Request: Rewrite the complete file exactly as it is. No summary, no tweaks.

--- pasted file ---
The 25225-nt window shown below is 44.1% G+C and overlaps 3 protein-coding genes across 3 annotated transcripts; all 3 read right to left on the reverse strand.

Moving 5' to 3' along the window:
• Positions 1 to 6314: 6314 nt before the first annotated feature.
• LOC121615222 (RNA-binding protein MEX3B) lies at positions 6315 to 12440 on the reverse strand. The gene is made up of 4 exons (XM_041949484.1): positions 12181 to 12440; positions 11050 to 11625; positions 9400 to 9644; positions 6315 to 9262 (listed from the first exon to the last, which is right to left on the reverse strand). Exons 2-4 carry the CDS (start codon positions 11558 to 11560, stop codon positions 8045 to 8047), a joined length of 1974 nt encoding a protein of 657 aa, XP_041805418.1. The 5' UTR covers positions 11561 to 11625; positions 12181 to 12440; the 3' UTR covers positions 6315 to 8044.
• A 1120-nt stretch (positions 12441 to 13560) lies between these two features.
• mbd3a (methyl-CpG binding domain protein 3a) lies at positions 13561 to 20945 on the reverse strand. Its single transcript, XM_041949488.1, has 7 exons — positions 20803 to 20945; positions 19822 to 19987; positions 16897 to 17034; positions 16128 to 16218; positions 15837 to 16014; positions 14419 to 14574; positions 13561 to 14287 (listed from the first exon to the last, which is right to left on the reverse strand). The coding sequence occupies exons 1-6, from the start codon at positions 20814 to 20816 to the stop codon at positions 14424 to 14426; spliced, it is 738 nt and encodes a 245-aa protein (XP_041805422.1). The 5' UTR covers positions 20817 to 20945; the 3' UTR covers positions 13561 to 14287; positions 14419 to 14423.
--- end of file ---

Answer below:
The 25225-nt window shown below is 44.1% G+C and overlaps 3 protein-coding genes across 3 annotated transcripts; all 3 read right to left on the reverse strand.

Moving 5' to 3' along the window:
• Positions 1 to 6314: 6314 nt before the first annotated feature.
• LOC121615222 (RNA-binding protein MEX3B) lies at positions 6315 to 12440 on the reverse strand. The gene is made up of 4 exons (XM_041949484.1): positions 12181 to 12440; positions 11050 to 11625; positions 9400 to 9644; positions 6315 to 9262 (listed from the first exon to the last, which is right to left on the reverse strand). Exons 2-4 carry the CDS (start codon positions 11558 to 11560, stop codon positions 8045 to 8047), a joined length of 1974 nt encoding a protein of 657 aa, XP_041805418.1. The 5' UTR covers positions 11561 to 11625; positions 12181 to 12440; the 3' UTR covers positions 6315 to 8044.
• A 1120-nt stretch (positions 12441 to 13560) lies between these two features.
• mbd3a (methyl-CpG binding domain protein 3a) lies at positions 13561 to 20945 on the reverse strand. Its single transcript, XM_041949488.1, has 7 exons — positions 20803 to 20945; positions 19822 to 19987; positions 16897 to 17034; positions 16128 to 16218; positions 15837 to 16014; positions 14419 to 14574; positions 13561 to 14287 (listed from the first exon to the last, which is right to left on the reverse strand). The coding sequence occupies exons 1-6, from the start codon at positions 20814 to 20816 to the stop codon at positions 14424 to 14426; spliced, it is 738 nt and encodes a 245-aa protein (XP_041805422.1). The 5' UTR covers positions 20817 to 20945; the 3' UTR covers positions 13561 to 14287; positions 14419 to 14423.